Dec 29, 2009 12:00 PM, By Trevor Boyer
Three approaches to audio capture and distribution.
The Brooklyn Tabernacle also is currently missing some parts of the full Pro Tools rig that it uses to record tracks for its Grammy-winning choral albums. That’s by design, though. When producers Tony High and Melissa Mattey visit to record, the church rents preamps that the pair specifies for each instrument. “They’ll generally use stuff that they’ve known,” says Bull, the FOH engineer. “Classic preampsthings like APIs on the drums.” (The Brooklyn Tabernacle does own two sets of Vintech Audio 473 preamps for vocal recording.) The 300-voice choir is recorded live from its usual spot on the Tabernacle stage with Schoeps Microphones. From the fourth floor, in what’s technically a separate building from the old Vaudeville theater that is the Tabernacle, the two producers watch the action on stage via a video monitor and use a simple Yamaha 01V96 console for listenback. Across from the Pro Tools tracking studio is a vocal booth, which is used for overdub. After recording, High and Mattey take the tracks back to Nashville on hard drives to mix in a typical professional studio with a Solid State Logic board. (Archibald, the chuch’s technical director, says that the last album’s songs were each composed of 200 or more tracks.)
Though he’s not the recording engineer, Bull is integral to the recording process. As the front-of-house engineer, he’s responsible for letting the choir and the band know how they sound as they’re being recorded. A few years ago, Archibald bought a small FM transmitter from Radio Shack. Bull routes the FOH mix through this, in effect running a little pirate-radio station in the church when the Brooklyn Tabernacle Choir is recording. Choir members tune in and listen to the monitor mix on cheap Walkman-type devices, with one earphone engaged as they sing. On Sundays, the choir uses traditional wedge monitors onstage, but the bleed from these make a pristine recording impossible. (Soloists use new wireless mics with Shure UR transmitters and either Beta 87 or SM58 capsules.)
In addition to mixing for the monitors, Bull helps the production team understand the audio infrastructure of the church. “I know how to get stuff routed, so I’ll get stuff routed for them,” he says. “That way their concern is really getting great tracks.”
As mentioned, the audio channel routing within the Brooklyn is fairly complicated. The switch from an analog Soundcraft Series Five board to the digital PM1D opened up the number of channels that could be sent around the building from 48 input/output channels to 128 analog and 128 digital channels on the input side, and 128 analog and 64 digital outputs. The three-way splitter sends 48 of those AES/EBU digital output signals to a Tascam X-48 solid-state recorder. This captures the discrete audio channels of the sermons and praise music every week, and this feeds four Recordex CD duplicators as well as a Pro Tools workstation with a small Digi 003 rack at FOH.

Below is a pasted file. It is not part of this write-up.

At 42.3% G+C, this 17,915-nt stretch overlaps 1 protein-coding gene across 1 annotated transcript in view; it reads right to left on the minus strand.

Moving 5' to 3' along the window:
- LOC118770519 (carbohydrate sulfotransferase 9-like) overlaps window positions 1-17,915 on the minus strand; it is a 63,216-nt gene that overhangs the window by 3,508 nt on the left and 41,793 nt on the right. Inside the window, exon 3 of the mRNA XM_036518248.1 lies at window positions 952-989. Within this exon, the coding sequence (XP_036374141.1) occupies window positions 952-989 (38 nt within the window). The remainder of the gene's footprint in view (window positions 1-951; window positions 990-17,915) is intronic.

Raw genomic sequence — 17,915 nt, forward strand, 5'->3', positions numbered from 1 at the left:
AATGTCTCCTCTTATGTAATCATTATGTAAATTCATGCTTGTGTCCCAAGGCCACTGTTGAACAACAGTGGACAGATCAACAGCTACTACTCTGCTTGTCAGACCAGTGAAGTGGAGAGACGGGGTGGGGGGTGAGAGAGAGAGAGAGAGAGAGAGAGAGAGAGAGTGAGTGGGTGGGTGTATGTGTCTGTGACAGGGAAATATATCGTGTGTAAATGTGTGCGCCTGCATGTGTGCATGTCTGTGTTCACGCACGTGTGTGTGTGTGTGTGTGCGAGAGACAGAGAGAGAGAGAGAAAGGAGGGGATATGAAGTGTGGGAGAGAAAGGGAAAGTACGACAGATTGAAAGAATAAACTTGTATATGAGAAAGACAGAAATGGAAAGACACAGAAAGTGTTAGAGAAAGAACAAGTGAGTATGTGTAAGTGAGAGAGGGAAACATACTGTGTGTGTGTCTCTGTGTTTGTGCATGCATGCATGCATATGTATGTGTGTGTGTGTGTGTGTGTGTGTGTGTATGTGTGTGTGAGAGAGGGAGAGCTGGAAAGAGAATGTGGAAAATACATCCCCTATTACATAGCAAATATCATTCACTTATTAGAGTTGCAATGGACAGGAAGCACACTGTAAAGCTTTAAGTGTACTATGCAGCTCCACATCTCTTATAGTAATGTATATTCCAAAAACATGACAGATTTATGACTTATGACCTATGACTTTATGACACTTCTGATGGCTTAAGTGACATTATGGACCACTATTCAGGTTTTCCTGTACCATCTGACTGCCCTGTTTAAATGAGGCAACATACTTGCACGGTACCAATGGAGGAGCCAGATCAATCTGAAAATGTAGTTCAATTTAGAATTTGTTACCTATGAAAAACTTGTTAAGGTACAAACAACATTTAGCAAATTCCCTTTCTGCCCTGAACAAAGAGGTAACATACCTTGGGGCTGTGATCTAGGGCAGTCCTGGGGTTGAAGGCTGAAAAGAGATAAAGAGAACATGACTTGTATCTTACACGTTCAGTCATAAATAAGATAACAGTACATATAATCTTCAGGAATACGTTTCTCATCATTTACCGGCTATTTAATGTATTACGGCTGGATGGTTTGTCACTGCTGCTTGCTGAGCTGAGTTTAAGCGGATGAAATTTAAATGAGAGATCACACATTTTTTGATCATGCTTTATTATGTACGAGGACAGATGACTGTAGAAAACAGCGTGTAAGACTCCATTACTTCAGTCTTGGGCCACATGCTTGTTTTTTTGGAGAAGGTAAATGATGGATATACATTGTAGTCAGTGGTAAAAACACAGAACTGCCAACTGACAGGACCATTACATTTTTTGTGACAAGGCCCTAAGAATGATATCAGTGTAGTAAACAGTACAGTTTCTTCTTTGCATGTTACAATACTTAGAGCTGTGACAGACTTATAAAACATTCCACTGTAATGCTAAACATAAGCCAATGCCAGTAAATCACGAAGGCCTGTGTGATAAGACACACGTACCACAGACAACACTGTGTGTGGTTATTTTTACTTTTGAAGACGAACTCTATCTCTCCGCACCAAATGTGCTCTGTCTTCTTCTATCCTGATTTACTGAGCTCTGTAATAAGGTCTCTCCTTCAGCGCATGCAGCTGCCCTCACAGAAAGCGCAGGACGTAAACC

For visitors who want a copy of that day’s services, Bull quickly adds an audio header to the captured file and the Recordex duplicators go to work. For the iTunes podcast of the weekly services, Bull also cleans undesirable elements such as coughs from the track.
As churches go, the Tabernacle is a pretty loud house, sometimes reaching 107dB, according to Archibald. That SPL is thanks to its EAW loudspeakers (MQ and TD series) that are arranged in a left-center-right configuration, Bag End subwoofers, and Crown Audio amplifiers. The recording from the Tascam X-48 allows Bull to do a virtual soundcheck over the house PA the next week. “You can play those same 48 tracks back to the console and do tweaks to the system, which I’ve found really helped the sound quality because things change over time,” Bull says. “The drummer will get a new head. I can track that on Sunday and be mixing it, but then later come back and say, ‘Well, how was that kick? How was that snare sound?’ You can go back and play that exact mix through the house again [with] exactly the settings you did on Sunday.”
As with Saddleback’s Refinery, Acoustic Dimensions integrated the initial sound reinforcement infrastructure at the Brooklyn Tabernacle in late 2001. For an upgrade to Yamaha’s DME hardware for DSP, the church consulted Harold Rubens, who had done FOH mixing for the choir when it was on tour. Archibald has also specified and integrated gear himself. According to Archibald and Bull, the Brooklyn Tabernacle is not shy about spending money when the audiovisual system will benefit, but it also needs to know that the audiovisual department will actually employ its technological investments. “That’s one of the reasons we had not invested in a digital console prior to Doug [Bull being hired in 2007],” Archibald says. “We had no one efficient enough to run one. I’ve found a lot of churches I’ve traveled to have all this top gear and they’re terrified to change anything.”
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